The start of another school year signifies the ever-presentepidemic that is sweeping through our educational system andchallenging our American values.
This year, and in the years to come, teachers are facing newchallenges with new technologies, higher educational standards andstudents maturing at record rates. All of this is beingaccomplished on a fixed budget with tired eyes.
Teachers represent one of the largest populations of overworkedand underpaid professionals, and the future is not very promising.According to www.teachwashington.org, the average earnings of abeginning teaching professional in Washington State is in the$30,000 a year range. Compare that to the wage earnings of ateacher with 16 plus years under his or her belt and amaster’s degree and there is only a difference of about$20,000. It costs more than that just to earn that master’sdegree.
Yet the ambition to teach is still met and surpassed, and instartling numbers. On average, most job openings for elementaryschool teachers have hundreds of applicants for one job, and highschools notice similar results with job postings.
So what is the driving force for such an overworked andunderpaid field?
I’m sure a number of people would see this profession aseasy. You know with summers off, and being home by 4 p.m. everyday.Plus you can live on that $30,000 per year, right? Sure I supposethe job can stop there, but does it?
For most it does not. There are papers to grade, lessons toplan, and functions to attend, plus meetings, and that extra kid inyour class who needs just a little bit more of your attention.
Of course let’s not forget that when you add up all the extrahours outside the classroom, earnings fall somewhere in the singledigits. Still the money accounts for some bit of comfort. Betterfactor buying school supplies into your budget, because, althoughthe state and district you’re working for does not pay for them,they are nonetheless needed. Let’s not forget Uncle Sam getshis part too, and don’t be expecting any tax breaks here.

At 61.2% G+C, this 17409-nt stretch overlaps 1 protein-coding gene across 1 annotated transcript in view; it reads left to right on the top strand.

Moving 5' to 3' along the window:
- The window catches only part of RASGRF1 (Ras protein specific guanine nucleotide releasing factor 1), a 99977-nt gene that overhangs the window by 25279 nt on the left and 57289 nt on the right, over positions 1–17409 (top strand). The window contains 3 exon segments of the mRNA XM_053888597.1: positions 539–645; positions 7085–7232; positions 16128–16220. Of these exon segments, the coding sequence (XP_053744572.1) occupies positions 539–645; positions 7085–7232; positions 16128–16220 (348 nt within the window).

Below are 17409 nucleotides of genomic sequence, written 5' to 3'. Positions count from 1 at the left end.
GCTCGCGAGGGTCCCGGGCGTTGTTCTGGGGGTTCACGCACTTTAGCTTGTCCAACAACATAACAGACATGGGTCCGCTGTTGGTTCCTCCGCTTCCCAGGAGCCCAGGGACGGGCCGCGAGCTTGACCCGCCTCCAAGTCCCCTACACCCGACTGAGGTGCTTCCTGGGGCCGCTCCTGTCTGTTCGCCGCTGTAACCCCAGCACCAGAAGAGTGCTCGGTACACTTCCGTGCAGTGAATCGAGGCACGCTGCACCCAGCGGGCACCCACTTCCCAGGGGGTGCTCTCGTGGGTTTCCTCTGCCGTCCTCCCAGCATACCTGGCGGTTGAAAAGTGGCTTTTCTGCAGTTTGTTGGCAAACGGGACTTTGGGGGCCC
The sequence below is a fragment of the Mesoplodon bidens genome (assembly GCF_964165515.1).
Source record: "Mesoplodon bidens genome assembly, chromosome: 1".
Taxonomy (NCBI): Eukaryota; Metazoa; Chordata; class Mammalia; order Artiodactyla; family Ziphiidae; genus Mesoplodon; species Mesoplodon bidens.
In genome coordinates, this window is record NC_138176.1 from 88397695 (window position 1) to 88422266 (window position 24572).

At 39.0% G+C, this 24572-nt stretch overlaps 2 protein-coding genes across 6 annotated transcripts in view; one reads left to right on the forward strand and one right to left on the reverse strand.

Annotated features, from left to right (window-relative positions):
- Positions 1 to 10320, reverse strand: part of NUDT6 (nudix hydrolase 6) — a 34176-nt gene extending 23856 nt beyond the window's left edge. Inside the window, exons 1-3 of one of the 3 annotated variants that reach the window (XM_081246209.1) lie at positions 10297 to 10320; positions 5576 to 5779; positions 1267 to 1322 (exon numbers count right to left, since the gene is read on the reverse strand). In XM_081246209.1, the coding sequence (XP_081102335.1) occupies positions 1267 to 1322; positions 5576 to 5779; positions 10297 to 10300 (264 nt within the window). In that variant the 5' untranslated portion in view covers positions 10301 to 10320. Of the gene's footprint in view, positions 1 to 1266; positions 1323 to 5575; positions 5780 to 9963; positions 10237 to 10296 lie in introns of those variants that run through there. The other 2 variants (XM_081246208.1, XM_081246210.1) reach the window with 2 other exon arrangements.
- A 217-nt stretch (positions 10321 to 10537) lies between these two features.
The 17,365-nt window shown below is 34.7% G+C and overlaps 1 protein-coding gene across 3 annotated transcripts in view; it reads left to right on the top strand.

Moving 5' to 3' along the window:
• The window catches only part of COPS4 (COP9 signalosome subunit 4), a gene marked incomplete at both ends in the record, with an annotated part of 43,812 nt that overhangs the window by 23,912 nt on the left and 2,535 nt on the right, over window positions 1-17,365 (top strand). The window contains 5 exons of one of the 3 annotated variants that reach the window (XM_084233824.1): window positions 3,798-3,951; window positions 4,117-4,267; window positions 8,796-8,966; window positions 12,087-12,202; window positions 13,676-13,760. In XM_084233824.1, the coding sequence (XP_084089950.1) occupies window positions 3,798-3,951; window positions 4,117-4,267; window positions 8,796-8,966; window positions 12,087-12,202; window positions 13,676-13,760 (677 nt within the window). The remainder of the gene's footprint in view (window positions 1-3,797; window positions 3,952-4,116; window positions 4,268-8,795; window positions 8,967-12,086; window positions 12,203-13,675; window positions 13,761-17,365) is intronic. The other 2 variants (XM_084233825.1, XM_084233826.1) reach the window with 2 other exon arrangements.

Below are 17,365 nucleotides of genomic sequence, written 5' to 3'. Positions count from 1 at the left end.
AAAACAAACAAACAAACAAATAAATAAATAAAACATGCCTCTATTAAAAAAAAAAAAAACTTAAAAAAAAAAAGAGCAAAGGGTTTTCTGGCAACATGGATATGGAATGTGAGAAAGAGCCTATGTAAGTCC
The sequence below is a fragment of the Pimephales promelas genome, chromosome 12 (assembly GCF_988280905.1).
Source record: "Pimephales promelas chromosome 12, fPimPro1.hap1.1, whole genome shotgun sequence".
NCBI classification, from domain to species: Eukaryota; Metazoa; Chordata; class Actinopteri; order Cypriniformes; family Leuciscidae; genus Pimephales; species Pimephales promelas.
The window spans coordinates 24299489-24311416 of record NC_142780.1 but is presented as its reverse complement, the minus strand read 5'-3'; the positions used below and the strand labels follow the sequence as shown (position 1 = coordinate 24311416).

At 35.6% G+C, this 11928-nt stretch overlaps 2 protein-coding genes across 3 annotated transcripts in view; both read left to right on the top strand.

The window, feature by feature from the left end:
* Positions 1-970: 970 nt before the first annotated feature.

Then there is the stuff they don’t tell you about: theeducational credits that are required for teachers to continueteaching certification, courtesy of their own budget. Studentloans, here we come.
It saddens me to know that the children of our teachers qualifyfor reduced and free lunches, and we as a society think that thisis okay.
When did it become okay to put the lives of our children and thehopes of our futures into a multitude of under-appreciated,overstressed individuals?
Americans value time, setting our clocks for daylight savings.We value money. The average bank manager makes $106,000 a year. Andwe even value the guy who paints our house, paying him an averageof $40,000 a year to start. But how do you draw a correlationbetween one who pushes numbers for a living and one who molds theminds of future generations?
We rely on our teachers for that part. The ones who get upeveryday, work through their weekends, take on extra jobs in thesummertime and find their reward in that one student who, withoutmuch notice, completes his sentence with a period at the end.